The Sudanese government retaliated against the warrant by expelling a number of international aid agencies, including Oxfam and Mercy Corps. President Bashir described the aid agencies as thieves who take "99 percent of the budget for humanitarian work themselves, giving the people of Darfur 1 percent" and as spies in the work of foreign regimes. Bashir promised that national agencies will provide aid to Darfur.

During a visit to Egyptmarker, al-Bashir was not arrested, leading to condemnation by Amnesty International. In October 2009 al-Bashir was invited to Uganda by President Yoweri Museveni for an African Union meeting in Kampalamarker, but did not attend after protest by several NGOs. On October 23, 2009, al-Bashir was invited to Nigeriamarker by President Umaru Yar'Adua for another AU meeting, and was not arrested. In November, he was invited to Turkeymarker for an OIC meeting. Later, he was invited to Denmarkmarker to attend conferences on climate change in Copenhagenmarker.

See also


  1. BBC NEWS World Africa | Q&A: Sudan's Darfur conflict
  3. People's Daily Online - Darfur peace talks to resume in Abuja on Tuesday: AU
  4. Hundreds Killed in Attacks in Eastern Chad -
  5. BBC NEWS | Africa | Sudan cuts Chad ties over attack
  6. BBC News, 4 March 2009. Warrant issued for Sudan's Bashir . Retrieved 4 March 2009.
  7. DAILY NATION - After Bashir warrant, Sudan united in protest
  8. Alex de Waal, "Dangerous Weeks Ahead"
  9. SudanTribune article : SPLM Kiir to run for president in Sudan 2009 elections
  10. SudanTribune article : Eastern Sudan Beja, SPLM discuss electoral alliance
  11. BBC NEWS | Africa | Profile: Sudan's President Bashir
  12. Kepel, Jihad (2002), p.181
  13. Profile: Omar al-Bashir, president of Sudan | World news |
  14. New York Times, 16 March 1996, p.4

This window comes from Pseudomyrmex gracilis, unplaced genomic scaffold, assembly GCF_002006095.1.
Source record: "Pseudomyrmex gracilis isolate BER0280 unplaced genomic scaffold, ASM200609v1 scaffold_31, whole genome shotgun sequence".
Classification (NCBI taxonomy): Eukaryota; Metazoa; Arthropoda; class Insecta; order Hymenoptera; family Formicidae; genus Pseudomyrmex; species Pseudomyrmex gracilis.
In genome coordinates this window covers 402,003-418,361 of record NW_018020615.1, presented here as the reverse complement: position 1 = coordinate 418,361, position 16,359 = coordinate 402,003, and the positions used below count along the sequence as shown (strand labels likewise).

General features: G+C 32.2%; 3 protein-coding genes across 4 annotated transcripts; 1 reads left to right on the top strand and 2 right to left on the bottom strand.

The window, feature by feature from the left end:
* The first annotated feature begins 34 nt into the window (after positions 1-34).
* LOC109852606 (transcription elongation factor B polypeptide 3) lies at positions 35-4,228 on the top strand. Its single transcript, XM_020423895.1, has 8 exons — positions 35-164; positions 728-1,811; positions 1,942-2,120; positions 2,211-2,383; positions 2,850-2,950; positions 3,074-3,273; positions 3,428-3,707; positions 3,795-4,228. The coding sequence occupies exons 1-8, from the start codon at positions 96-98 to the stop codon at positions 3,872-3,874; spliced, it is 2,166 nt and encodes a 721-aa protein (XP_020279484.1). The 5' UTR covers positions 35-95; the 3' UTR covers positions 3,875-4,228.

15. The Appendix of the 9/11 Commission Report
  16. Stefano Bellucci, "Islam and Democracy: The 1999 Palace Coup," Middle East Policy 7, no. 3 (June 2000):168
  17. War in Sudan? Not Where the Oil Wealth Flows – New York Times
  18. War in Sudan? Not Where the Oil Wealth Flows -
  19. - Families of USS Cole Victims Sue Sudan for $105 Million - Local News News Articles National News | US News
  20. Bin Laden uses Iraq to plot new attacks
  21. The Nation | Unconventional Wisdom Since 1865
  22. [1]
  23. Risen, James (October 27, 1999). "To Bomb Sudan Plant, or Not: A Year Later, Debates Rankle
  24. Profile: Sudan's President Bashir
  25. Fuller, The Future of Political Islam, (2003), p.111
  26. Wright, The Looming Tower, (2006), p.221–3
  27. Wasil Ali, "Sudanese Islamist opposition leader denies link with Darfur rebels", Sudan Tribune, 13 May 2008.
  28. Morrison, J. Stephen and Alex de Waal. "Can Sudan Escape its Intractability?" Grasping the Nettle: Analyzing Cases of Intractable Conflict. Eds. Crocker, Chester A., Fen Osler Hampson, and Pamela Aall. Washington, D.C.: United States Institute of Peace, 2005, p. 162
  29. BBC NEWS | Africa | Sudan bids rebel leader farewell
  30. The Genocide in Darfur — Briefing Paper Save Darfur
  31. Sudan president charged with genocide in Darfur, Associated Press.
  32. Report of the International Commission of Inquiry on Darfur to the United Nations Secretary-General (PDF), United Nations, 25 January 2005
  33. U.S. Calls Killings In Sudan Genocide
  34. Al Jazeera English - FROST OVER THE WORLD - Darfur special
  35. International Criminal Court (4 March 2009). " ICC issues a warrant of arrest for Omar Al Bashir, President of Sudan ". Retrieved on 4 March 2009.
  36. France 24 | Bashir in Doha before start of Arab summit | France 24
  37. Uproar in Sudan over Bashir war crimes warrant
  38. Al Jazeera English - Middle East - Arab leaders snub al-Bashir warrant
  39. OIC backs Sudan's Bashir, slams ICC
  40. Arrest warrant against al-Bashir triggers int'l concern_English_Xinhua
  41. International Criminal Court issues arrest warrant for Sudan's leader - 2 | Top Russian news and analysis online | 'RIA Novosti' newswire
  42. [ SUDAN: The case against Bashir]
  43. Amnesty International - Document - Sudan: Amnesty International calls for arrest of President Al Bashir. 4 March 2009
  44. BBC News, 27 July 2008. Sudan ICC charges concern Mbeki. Retrieved 4 March 2009.
  45. ICC issues arrest warrant for Sudanese President al Bashir | Amnesty International
  46. CNN (4 March 2009). " Sudan orders aid agency expulsions". Retrieved on 4 March 2009.
  47. UNHCR | Refworld | Sudan: We will fill the aid gaps, government insists